Jackspeak: In Remembrance

The church pennant consists of two national flags: the English Flag at the hoist and the Dutch National Flag in the fly and is flown when prayers are held in an HMC ship.

When prayers are held in an HMC ship, the church pennant is flown. This flag, also used in all Commonwealth navies and the Royal Netherlands Navy, is a broad pennant consisting of two national flags: the English Flag at the hoist and the Dutch National Flag in the fly. The design originates from the Anglo-Dutch wars of the late 17th century, when the pennant was used to indicate a ceasefire was necessary because a religious service was in progress.

‘O Eternal Lord God, who alone rulest the raging of the sea’ is the first line of The Naval Prayer, a standard during the prayers portion of morning divisions. First published in 1662 in the Book of Common Prayer, The Naval Prayer has remained mostly unchanged since then. The Sailor’s Psalm (Psalm 107, verses 23-30) begins with ‘They that go down to the sea in ships, and occupy their business in great waters’ is commonly recited at Remembrance Day and Battle of the Atlantic services. It describes distressed sailors praying to the Lord and being delivered to safety. Another standard at naval services is the Naval HymnEternal Father, strong to save’. Written in 1860 by the clergyman William Whiting after surviving a storm on the Mediterranean Sea, it is generally thought to have been inspired by the Sailor’s Psalm.

What do sailors pray for? Most likely for their family, friends, loved ones, shipmates, and especially those who have crossed the bar, a term which means to have passed away, i.e., leave life’s harbour, directly derived from the 1889 poem Crossing the Bar by Alfred, Lord Tennyson.

On Remembrance Day, sailors take a special moment to remember those who lost their lives in times of armed conflict. When the civilian ferry SS Caribou was torpedoed in the Cabot Strait on Oct. 14, 1942, Nursing Sister Margaret Brooke (1916-2016) barely survived the tragedy. Despite her efforts, she was unable to save her best friend, Nursing Sister Agnes Wilke, who perished due to hypothermia. Just last month a new ship, HMCS Margaret Brooke, was commissioned. Named in honour of this brave officer, in a way, her ship’s company pay homage to the people lost in the Caribou every time they sail through the Cabot Strait. Two years later, on Nov. 25, 1944, also in the Cabot Strait, HMCS Shawinigan was torpedoed and lost with all hands. Ninety-one brave souls perished.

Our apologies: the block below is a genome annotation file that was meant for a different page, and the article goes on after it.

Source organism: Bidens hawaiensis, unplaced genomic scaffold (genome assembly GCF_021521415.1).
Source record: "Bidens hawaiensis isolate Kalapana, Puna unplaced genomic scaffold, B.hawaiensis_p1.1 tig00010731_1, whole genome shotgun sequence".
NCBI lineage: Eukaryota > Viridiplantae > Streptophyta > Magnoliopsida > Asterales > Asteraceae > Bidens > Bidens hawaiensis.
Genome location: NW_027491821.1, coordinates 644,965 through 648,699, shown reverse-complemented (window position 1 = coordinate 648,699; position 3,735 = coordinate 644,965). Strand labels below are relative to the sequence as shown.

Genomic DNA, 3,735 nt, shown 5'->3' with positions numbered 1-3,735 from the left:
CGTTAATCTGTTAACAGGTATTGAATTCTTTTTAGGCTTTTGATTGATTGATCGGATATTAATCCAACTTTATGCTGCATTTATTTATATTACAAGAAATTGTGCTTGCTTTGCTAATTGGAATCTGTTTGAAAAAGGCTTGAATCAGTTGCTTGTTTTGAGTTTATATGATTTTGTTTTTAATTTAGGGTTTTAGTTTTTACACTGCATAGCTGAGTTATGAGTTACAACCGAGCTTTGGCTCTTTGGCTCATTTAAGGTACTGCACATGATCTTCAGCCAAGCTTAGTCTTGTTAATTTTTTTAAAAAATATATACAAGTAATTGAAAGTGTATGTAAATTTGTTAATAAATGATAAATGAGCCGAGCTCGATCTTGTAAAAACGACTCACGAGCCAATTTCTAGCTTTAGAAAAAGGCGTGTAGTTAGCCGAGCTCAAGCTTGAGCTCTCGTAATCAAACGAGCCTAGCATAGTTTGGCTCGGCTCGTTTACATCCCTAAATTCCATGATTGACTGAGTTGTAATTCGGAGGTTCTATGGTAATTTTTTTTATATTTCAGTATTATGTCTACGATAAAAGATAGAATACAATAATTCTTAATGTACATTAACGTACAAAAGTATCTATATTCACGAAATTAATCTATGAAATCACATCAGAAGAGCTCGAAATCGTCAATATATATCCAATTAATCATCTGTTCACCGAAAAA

Similarly, every HMC ship entering and leaving Halifax Harbour passes near the resting place of the minesweeper HMCS Esquimalt, which was torpedoed and tragically lost on April 16, 1945, just weeks before wartime hostilities ceased. Thirty-nine of her crew perished as a result of the attack and the exposure that followed. HMCS Clayoquot lay near the Esquimalt, torpedoed while sweeping for submarines near Sambro Island Light on Christmas Eve 1944. It sank quickly and eight lives were lost.

There are many, many more who perished on the sea.

On Remembrance Day, we will remember them.

The author of ‘Jackspeak of the Royal Canadian Navy’ and ‘Whiskey 601’, Mark Nelson developed a love of the Navy’s language and lifestyle over his 26-year career in the service. After retiring as a Chief Petty Officer Second Class, he now works as a Library Systems Specialist at Red River College Polytechnic in Winnipeg, Man.

Follow Mark on Twitter @4marknelson

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